Yes, I do have a new job. Yes, they are getting good value. Here's something that happened today. They had the indexes on their database set up wrong. I explained it to them and now their website isn't slow.

They had a bad experience hiring someone clueless like the node.js advocates. They nearly wrecked the company. So, they are appreciating someone competent.

Back to node.js, it's nothing but name calling.

FSK: Using node.js is a bad idea and here's why ...

Philipp: FSK is an idiot.

FSK: You're an idiot.

There is no meeting of the minds. It's just a name-calling contest.

I do have specific criticisms of node.js, which nobody ever answered.

In these days of multi-core servers, why would anyone make a single-threaded-only server? You can spawn child processes with node.js, but then you lose the benefits of node.js in the first place. Why would I manually manage child processes and threads, when the OS can do it for me?

Someone said "Node.js has a package manager! Therefore it's awesome!" A package manager isn't anything special. I've used CPAN (Perl), apt-get (ubuntu). I haven't used PEAR (PHP) or the one for Rails. Also, many node.js packages aren't that good, because it's all new.

Callback functions lead to an ugly mess, if you're doing anything nontrivial.

I'd rather let the OS handle scheduling for me, rather than do it all myself in my code.

In node.js, you have to use self=this, to preserve the current class for when the callback is called. That's a mess.

In node.js, if you have a bug anywhere, the entire server crashes.

Node.js might work for small simple services. It would be a disaster for anything complicated.

I did look at the node.js documentation. It wasn't very helpful. It was very similar to the Rails documentation.

Some people said "We're at a funded startup and FSK isn't. Therefore, FSK sucks." There are plenty of VCs willing to fund something stupid. Chasing hype actually helps get VC money. If you say "We're using ASP.NET!", then the VC will say "Boring! Next!" If you say "We're using node.js! It's the hot trendy thing!" then the VC will say "How much money do you want?!"

Philipp Dunkel's website sucked. I tried to paste it into Google Translate, but Google Translate chocked on his node.js port redirecting.

I don't waste time trolling node.js or Rails discussion groups and tell them they're wasting there time. Why are you wasting time posting here and calling me names? If I'm such an idiot loser, then how pathetic does that make you for wasting time posting here?

If you genuinely have something good, it doesn't matter if people criticize it. If you called my employer and pointed out that they should fire me, they would laugh at you.

If you're running a con, you don't want anyone criticizing you at all. You don't want anyone saying anything negative, because that ruins your scam.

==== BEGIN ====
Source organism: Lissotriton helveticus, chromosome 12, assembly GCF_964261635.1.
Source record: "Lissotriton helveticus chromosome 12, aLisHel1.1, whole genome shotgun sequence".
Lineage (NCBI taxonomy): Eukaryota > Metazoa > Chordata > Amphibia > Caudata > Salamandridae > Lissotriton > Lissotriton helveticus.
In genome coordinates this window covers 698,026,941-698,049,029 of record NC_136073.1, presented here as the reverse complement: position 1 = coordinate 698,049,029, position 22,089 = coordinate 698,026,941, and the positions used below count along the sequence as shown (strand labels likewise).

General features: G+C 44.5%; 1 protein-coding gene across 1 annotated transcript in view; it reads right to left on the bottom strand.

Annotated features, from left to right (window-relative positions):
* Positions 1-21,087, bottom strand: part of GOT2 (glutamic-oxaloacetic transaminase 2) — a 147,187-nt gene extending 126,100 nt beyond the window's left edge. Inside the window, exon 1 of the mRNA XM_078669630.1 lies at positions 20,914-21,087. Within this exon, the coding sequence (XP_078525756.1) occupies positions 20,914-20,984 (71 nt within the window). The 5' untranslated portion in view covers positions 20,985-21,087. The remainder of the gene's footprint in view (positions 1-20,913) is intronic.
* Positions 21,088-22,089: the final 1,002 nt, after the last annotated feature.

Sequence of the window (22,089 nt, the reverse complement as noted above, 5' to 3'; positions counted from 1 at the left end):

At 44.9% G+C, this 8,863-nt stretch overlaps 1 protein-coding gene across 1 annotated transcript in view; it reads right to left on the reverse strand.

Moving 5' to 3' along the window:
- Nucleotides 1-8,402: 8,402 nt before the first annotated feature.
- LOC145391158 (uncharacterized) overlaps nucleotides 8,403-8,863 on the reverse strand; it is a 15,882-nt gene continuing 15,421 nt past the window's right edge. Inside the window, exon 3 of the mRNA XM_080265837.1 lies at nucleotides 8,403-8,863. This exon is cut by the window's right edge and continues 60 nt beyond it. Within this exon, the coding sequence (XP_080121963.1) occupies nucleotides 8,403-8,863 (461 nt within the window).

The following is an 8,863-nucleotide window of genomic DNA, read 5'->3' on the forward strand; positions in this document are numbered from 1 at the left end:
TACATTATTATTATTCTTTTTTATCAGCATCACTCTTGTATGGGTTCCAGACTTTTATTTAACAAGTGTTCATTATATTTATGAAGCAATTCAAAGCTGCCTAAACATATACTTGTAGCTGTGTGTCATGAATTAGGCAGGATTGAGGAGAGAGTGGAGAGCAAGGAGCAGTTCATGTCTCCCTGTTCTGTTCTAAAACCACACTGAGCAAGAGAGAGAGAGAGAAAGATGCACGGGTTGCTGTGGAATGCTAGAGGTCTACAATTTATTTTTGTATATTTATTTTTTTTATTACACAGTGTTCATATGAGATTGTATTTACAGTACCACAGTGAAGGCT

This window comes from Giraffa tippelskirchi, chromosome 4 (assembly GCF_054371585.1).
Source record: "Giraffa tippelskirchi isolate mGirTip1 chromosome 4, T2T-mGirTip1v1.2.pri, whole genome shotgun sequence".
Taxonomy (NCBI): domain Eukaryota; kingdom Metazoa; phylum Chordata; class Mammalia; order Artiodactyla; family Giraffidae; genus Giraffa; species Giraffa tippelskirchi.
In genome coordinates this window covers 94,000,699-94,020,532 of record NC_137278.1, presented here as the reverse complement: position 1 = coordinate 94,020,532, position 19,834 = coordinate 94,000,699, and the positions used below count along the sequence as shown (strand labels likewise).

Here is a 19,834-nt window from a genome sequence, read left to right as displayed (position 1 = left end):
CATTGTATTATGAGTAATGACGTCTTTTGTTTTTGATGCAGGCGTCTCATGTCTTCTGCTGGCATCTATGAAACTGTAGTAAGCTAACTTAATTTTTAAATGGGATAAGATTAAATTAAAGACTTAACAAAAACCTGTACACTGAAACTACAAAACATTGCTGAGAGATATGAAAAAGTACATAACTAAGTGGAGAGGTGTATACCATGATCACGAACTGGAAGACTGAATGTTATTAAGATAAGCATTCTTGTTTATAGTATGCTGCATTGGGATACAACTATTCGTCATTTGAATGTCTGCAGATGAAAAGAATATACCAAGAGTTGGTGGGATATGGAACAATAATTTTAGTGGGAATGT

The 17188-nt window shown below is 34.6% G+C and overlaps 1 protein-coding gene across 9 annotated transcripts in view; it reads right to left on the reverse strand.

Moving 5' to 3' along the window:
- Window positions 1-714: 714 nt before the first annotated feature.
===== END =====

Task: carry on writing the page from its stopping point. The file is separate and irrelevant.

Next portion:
If I say "The emperor is naked!", you respond "FSK has a vision problem!" At this point, it's just a name-calling contest. There's no further progress to be made.

I think that this post is now #2 in Google for "node.js sucks"! That's quite an accomplishment. I hope I help a few other intelligent people avoid wasting their time. (My google might be biased, because Google now custom-fits search results based on what you do. I need to find an objective way to measure my search result rank.)

In another comment, someone said that he decided against learning node.js, after I pointed out the flaws. I helped someone, even if everyone else who reads this post is offended.

Paul commented on TV Shows That End At :01.
Program defensively. Pad your end time by 5 min. Sucks if you have only one tuner however.

Anonymous Coward commented on Climategate Dismissed.
I haven't investigated global warming (now called climate change [who decided to change the name and why?]) thoroughly enough to talk definitely.

1) Even if carbon dioxide does reflect heat back to Earth, is its concentration enough to be significant? Maybe the concentration could go up an order of magnitude before it has any warming effects?

2) Is the increase of CO2 levels just a correlation i.e. cause and effect has not been provided?

3) Could the increase in temperature be due to sun spots?

4) Could it be some areas of the Earth are getting warmer and other areas colder?

5) Is the Earth really getting hotter? Could it just be the thermometers are located near hot cities?

Remember this comment, because I'm going to refer to it again below. I'll call this comment AC#1.

Anonymous Coward commented on Climategate Dismissed.

Can we do an experiment i.e. increase carbon dioxide levels on another Earth-like planet and see what heating effects it has?

Anonymous Coward commented on Climategate Dismissed.

Do you think regardless of the validity of climate change/global warming, we should have a diverse energy policy that includes solar, wind and more advanced forms of nuclear energy (i.e. with fuel reprocessing potentially getting 60x more energy out of the uranium)?

Obviously oil and gas is getting harder to extract if companies are having to get it out of deep water and develop new techniques (horizontal fraction, steam heating of heavy oil etc).